12. My biggest pet peeve? When I walk up to a table of six or seven people and one person decides everyone needs water. I’m making a trip to deliver seven waters, and four or five of them never get touched.
—Judi Santana, a server for ten years

My pet peave? Waiters who don't bring water unless I ask for it.

## Best product ever

Just click and look. It needs no further explanation.

## Evidence?

I've been trying to find the evidence for the widely-accepted theory of anthropogenic global warming. This is the part of the climate change debate that is supposed to be really settled. Even skeptics admit that humans are having an effect, they only argue about the scale of that effect.

As far as I can tell the evidence amounts to co-incidence--that is, two things happening at the same time. Here is the argument in a nutshell:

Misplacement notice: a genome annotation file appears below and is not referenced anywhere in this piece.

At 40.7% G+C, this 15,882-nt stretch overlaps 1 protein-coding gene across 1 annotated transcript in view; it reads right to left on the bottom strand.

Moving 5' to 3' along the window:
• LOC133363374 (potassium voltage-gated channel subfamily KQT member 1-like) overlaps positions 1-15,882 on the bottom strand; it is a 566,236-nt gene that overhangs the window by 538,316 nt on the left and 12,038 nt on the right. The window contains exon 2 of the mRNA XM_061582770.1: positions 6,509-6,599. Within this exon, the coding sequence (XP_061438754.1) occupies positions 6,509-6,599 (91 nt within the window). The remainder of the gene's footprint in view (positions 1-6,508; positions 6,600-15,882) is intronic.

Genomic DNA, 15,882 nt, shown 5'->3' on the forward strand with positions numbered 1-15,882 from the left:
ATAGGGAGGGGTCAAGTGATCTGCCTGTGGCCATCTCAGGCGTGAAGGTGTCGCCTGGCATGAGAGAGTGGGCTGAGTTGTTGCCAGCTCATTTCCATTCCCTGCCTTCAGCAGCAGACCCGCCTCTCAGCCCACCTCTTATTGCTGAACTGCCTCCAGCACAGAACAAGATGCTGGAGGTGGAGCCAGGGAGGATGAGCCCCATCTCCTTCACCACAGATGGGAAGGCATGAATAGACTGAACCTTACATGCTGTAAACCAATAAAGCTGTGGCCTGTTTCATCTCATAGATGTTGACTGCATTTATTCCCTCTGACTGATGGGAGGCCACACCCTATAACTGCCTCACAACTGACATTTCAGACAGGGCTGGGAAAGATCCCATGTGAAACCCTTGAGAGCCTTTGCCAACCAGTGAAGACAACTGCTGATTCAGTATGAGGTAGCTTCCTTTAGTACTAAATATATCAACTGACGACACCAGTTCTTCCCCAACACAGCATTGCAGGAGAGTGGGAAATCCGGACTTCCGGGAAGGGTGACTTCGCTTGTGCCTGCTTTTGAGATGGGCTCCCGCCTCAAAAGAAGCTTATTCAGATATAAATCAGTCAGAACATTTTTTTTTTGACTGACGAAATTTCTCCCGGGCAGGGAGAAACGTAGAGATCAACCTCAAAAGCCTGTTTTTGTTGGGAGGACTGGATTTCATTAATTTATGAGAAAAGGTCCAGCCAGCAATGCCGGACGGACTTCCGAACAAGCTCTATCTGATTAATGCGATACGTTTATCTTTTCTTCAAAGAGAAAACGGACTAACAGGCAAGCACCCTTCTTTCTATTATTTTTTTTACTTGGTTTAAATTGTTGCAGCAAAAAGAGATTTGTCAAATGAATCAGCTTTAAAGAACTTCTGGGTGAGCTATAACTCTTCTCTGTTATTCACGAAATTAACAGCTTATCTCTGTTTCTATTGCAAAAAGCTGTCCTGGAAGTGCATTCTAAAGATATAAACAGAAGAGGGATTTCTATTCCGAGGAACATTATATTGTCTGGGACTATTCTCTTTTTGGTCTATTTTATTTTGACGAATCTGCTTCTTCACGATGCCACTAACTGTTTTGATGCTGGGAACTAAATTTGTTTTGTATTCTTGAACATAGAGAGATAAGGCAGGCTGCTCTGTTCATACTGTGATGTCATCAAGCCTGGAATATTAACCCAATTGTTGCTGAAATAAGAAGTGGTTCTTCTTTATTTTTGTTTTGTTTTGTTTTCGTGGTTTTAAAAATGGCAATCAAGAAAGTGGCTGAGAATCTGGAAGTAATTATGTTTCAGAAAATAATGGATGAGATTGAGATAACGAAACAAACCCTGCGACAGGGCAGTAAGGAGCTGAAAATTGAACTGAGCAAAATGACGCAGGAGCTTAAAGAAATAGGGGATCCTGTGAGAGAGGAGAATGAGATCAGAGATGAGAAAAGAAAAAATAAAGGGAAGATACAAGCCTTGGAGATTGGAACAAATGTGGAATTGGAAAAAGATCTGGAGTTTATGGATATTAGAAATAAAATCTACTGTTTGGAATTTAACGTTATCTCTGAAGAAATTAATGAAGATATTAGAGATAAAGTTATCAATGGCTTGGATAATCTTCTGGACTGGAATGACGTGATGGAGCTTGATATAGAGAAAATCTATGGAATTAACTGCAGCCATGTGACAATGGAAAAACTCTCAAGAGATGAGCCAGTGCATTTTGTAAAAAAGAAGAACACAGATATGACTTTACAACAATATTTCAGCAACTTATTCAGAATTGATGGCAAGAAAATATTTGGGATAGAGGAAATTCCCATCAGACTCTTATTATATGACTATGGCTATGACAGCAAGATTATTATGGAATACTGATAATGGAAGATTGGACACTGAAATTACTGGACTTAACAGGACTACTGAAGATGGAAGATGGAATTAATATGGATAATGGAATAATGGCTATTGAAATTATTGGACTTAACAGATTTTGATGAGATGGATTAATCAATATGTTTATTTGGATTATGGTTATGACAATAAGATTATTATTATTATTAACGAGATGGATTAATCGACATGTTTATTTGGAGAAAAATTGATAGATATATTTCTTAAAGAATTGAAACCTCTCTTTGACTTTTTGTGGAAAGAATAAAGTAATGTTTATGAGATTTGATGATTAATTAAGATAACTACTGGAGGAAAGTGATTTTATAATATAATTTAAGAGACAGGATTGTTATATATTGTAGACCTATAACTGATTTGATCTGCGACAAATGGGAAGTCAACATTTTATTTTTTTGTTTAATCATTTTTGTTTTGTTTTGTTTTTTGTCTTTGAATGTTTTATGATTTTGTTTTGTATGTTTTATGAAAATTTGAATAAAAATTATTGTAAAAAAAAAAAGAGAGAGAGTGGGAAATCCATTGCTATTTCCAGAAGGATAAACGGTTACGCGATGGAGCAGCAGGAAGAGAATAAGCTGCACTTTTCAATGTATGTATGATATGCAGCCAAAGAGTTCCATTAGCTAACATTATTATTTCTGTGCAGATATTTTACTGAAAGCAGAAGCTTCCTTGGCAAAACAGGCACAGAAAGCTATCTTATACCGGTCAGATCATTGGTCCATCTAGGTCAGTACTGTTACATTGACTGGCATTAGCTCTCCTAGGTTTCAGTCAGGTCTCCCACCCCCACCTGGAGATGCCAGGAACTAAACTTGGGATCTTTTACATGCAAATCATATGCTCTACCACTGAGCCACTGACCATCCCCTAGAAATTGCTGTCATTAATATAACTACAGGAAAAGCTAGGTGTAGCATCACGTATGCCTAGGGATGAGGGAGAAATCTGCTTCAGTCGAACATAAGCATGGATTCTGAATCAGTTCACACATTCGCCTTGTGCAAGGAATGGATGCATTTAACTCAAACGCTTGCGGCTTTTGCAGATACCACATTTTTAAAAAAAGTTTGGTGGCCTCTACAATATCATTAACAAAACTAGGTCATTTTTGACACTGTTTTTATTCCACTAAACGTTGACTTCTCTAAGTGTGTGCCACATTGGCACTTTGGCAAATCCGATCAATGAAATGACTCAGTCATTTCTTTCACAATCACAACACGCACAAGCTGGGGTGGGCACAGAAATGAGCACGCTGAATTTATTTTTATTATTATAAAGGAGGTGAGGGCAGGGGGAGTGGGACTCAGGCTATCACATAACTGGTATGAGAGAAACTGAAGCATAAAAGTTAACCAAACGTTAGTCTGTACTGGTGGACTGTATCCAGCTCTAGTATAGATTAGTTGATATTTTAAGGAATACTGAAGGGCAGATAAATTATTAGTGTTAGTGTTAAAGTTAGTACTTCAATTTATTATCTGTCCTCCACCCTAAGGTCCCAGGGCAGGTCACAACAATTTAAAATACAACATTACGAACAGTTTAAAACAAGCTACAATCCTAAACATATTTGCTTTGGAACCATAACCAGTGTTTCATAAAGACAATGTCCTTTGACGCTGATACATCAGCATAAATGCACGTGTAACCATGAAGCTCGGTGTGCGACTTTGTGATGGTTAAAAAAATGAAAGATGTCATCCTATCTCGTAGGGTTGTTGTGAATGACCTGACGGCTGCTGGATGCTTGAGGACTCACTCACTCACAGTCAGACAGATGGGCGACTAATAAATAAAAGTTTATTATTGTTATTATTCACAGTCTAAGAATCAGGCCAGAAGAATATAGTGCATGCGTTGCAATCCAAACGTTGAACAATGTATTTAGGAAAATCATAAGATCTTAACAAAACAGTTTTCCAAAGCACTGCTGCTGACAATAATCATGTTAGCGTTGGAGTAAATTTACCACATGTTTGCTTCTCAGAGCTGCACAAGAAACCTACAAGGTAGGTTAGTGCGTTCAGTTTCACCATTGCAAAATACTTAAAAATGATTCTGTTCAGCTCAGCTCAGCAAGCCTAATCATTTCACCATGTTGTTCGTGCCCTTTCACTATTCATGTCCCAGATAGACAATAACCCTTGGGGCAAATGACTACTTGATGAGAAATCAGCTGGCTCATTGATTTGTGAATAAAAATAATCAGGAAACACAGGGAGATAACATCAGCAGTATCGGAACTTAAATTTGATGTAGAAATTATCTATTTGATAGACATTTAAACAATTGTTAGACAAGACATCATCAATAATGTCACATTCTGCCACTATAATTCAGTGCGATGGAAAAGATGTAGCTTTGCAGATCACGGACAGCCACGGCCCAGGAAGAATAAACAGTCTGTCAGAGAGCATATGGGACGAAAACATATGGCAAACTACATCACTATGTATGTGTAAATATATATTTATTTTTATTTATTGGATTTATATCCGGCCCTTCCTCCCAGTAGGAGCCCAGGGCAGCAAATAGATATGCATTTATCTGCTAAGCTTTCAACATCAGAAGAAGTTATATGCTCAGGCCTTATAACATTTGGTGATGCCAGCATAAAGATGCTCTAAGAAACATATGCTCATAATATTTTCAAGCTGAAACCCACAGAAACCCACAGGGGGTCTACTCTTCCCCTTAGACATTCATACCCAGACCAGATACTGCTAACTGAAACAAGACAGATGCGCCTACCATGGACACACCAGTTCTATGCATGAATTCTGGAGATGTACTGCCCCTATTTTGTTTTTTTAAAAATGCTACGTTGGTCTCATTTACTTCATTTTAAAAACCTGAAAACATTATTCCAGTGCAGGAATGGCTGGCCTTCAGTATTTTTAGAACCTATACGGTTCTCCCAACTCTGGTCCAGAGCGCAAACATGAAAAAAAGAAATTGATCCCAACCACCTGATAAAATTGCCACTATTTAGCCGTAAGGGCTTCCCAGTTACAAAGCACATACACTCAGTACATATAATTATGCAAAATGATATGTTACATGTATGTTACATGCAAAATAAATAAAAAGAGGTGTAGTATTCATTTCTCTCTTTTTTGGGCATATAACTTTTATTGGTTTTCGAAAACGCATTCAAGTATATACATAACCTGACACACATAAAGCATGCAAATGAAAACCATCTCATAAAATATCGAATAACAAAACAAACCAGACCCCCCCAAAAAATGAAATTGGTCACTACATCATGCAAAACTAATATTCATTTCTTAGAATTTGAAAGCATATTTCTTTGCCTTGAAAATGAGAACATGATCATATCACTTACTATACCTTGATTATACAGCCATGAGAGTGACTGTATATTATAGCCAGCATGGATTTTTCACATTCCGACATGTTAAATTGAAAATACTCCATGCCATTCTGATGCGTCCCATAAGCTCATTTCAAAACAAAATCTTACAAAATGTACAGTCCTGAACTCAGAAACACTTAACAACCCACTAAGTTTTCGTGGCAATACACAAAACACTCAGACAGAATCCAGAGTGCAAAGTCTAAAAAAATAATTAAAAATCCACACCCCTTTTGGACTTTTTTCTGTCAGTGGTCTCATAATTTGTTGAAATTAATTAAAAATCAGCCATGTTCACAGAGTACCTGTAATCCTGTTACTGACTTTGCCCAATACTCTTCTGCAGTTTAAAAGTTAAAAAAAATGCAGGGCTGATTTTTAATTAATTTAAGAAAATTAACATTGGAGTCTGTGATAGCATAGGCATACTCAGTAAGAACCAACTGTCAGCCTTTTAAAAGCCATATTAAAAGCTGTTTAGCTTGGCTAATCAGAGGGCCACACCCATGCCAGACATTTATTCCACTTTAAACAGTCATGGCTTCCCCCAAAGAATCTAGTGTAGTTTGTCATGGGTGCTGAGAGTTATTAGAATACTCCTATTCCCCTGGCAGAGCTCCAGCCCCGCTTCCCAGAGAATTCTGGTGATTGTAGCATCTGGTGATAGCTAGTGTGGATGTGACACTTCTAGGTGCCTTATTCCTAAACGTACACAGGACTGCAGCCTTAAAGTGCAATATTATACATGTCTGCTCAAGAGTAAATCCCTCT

1. The greenhouse effect is real.
2. Greenhouse gasses cause the greenhouse effect.
3. Carbon Dioxide is a greenhouse gas.
4. Humans produce carbon dioxide.
5. Ergo, humans, by releasing CO2, are causing the warming.
I'd point out that coincidence does not mean causality.

The more that comes out about the science of global warming, the more convinced I am that climate science is at its heart non-rigorous, lazy, and sloppy. Or, that climate science relates to hard science about the way that brie relates to parmesan.
I've seen a number of posts out there referring to this bit of code in the CRU program
briffa_sep98_d.pro as a smoking gun, because of the comment within the code that says "Apply a VERY ARTIFICAL correction for decline!!"

;
; Apply a VERY ARTIFICAL correction for decline!!
;
yrloc=[1400,findgen(19)*5.+1904]